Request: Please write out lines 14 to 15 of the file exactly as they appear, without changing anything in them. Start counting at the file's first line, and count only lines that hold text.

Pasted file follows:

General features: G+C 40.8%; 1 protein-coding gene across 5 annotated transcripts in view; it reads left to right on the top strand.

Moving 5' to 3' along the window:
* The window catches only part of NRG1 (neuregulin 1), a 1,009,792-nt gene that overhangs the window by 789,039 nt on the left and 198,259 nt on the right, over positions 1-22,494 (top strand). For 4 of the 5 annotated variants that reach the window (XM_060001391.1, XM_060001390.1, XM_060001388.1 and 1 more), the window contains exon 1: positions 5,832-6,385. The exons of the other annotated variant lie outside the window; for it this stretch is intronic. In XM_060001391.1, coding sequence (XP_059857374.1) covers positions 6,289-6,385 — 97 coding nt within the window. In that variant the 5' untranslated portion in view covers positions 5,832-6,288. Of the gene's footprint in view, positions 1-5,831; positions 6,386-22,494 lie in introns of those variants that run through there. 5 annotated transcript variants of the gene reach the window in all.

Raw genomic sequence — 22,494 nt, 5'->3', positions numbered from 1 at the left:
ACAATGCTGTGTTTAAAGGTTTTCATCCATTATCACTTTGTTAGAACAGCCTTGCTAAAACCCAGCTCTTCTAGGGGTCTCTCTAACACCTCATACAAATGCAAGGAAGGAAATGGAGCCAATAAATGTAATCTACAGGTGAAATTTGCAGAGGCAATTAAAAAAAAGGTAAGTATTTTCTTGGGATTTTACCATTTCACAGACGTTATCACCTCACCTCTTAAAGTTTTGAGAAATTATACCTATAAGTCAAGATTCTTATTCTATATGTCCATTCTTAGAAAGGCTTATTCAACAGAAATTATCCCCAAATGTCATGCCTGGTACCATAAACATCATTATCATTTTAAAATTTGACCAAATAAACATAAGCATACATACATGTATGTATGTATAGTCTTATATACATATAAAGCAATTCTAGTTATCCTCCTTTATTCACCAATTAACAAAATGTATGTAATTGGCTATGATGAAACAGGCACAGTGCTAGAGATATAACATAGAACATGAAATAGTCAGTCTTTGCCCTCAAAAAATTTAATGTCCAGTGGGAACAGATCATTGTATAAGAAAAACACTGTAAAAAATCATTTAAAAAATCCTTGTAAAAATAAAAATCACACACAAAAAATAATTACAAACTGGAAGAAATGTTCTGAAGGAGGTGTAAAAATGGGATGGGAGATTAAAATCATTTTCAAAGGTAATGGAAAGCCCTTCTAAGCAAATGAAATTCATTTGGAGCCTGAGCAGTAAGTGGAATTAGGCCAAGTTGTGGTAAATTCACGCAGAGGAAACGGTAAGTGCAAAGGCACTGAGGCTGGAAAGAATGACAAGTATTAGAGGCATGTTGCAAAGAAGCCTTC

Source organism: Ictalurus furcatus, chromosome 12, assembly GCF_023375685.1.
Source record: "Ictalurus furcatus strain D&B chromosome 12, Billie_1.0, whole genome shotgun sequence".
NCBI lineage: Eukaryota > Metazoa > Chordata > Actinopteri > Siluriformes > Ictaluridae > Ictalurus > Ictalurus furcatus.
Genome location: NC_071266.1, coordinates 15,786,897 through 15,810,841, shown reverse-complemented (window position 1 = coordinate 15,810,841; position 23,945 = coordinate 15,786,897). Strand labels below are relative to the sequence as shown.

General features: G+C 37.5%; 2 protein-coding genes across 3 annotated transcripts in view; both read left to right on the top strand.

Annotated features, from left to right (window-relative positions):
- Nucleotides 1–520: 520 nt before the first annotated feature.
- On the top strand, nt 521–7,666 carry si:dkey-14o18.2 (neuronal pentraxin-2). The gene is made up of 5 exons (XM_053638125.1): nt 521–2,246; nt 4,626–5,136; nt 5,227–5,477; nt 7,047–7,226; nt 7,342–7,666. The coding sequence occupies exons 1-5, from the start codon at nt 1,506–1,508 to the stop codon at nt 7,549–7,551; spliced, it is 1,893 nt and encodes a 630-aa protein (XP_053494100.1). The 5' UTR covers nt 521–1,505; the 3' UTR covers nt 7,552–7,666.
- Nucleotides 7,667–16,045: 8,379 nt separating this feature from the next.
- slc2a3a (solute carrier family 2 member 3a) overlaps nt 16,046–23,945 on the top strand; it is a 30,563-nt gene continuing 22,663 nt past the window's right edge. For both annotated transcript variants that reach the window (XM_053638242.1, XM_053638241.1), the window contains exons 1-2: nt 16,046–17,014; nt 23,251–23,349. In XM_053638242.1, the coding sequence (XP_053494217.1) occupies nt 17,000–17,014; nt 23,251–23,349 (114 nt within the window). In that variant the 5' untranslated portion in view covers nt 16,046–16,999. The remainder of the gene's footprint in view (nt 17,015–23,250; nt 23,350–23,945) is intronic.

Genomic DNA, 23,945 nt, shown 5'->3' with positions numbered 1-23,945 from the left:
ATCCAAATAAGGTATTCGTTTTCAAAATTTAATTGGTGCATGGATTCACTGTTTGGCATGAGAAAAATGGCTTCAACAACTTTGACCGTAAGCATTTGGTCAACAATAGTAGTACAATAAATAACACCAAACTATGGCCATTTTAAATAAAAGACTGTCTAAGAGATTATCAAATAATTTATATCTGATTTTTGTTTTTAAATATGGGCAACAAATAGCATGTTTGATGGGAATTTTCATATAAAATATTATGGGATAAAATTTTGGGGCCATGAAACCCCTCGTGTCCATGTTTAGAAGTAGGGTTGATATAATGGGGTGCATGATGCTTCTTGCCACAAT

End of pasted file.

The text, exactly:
- Nucleotides 7,667–16,045: 8,379 nt separating this feature from the next.
- slc2a3a (solute carrier family 2 member 3a) overlaps nt 16,046–23,945 on the top strand; it is a 30,563-nt gene continuing 22,663 nt past the window's right edge. For both annotated transcript variants that reach the window (XM_053638242.1, XM_053638241.1), the window contains exons 1-2: nt 16,046–17,014; nt 23,251–23,349. In XM_053638242.1, the coding sequence (XP_053494217.1) occupies nt 17,000–17,014; nt 23,251–23,349 (114 nt within the window). In that variant the 5' untranslated portion in view covers nt 16,046–16,999. The remainder of the gene's footprint in view (nt 17,015–23,250; nt 23,350–23,945) is intronic.